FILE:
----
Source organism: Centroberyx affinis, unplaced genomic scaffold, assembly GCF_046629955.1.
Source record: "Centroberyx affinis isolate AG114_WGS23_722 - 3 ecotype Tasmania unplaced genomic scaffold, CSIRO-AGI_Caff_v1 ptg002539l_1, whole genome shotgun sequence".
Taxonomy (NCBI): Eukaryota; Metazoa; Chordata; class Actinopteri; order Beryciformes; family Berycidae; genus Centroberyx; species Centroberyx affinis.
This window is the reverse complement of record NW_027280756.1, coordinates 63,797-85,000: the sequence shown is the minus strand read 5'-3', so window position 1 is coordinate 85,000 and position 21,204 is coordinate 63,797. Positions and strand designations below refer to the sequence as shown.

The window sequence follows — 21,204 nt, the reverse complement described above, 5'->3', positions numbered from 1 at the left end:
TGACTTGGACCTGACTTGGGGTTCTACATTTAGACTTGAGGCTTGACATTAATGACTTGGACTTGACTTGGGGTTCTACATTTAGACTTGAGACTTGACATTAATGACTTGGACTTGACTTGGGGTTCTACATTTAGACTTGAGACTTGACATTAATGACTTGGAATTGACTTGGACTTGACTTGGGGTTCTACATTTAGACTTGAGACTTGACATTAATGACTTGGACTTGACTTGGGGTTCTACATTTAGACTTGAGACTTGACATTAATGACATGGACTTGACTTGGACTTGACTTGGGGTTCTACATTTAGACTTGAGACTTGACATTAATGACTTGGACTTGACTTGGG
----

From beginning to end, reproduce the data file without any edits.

Source organism: Centroberyx affinis, unplaced genomic scaffold, assembly GCF_046629955.1.
Source record: "Centroberyx affinis isolate AG114_WGS23_722 - 3 ecotype Tasmania unplaced genomic scaffold, CSIRO-AGI_Caff_v1 ptg002539l_1, whole genome shotgun sequence".
Taxonomy (NCBI): Eukaryota; Metazoa; Chordata; class Actinopteri; order Beryciformes; family Berycidae; genus Centroberyx; species Centroberyx affinis.
This window is the reverse complement of record NW_027280756.1, coordinates 63,797-85,000: the sequence shown is the minus strand read 5'-3', so window position 1 is coordinate 85,000 and position 21,204 is coordinate 63,797. Positions and strand designations below refer to the sequence as shown.

The window sequence follows — 21,204 nt, the reverse complement described above, 5'->3', positions numbered from 1 at the left end:
TGACTTGGACCTGACTTGGGGTTCTACATTTAGACTTGAGGCTTGACATTAATGACTTGGACTTGACTTGGGGTTCTACATTTAGACTTGAGACTTGACATTAATGACTTGGACTTGACTTGGGGTTCTACATTTAGACTTGAGACTTGACATTAATGACTTGGAATTGACTTGGACTTGACTTGGGGTTCTACATTTAGACTTGAGACTTGACATTAATGACTTGGACTTGACTTGGGGTTCTACATTTAGACTTGAGACTTGACATTAATGACATGGACTTGACTTGGACTTGACTTGGGGTTCTACATTTAGACTTGAGACTTGACATTAATGACTTGGACTTGACTTGGG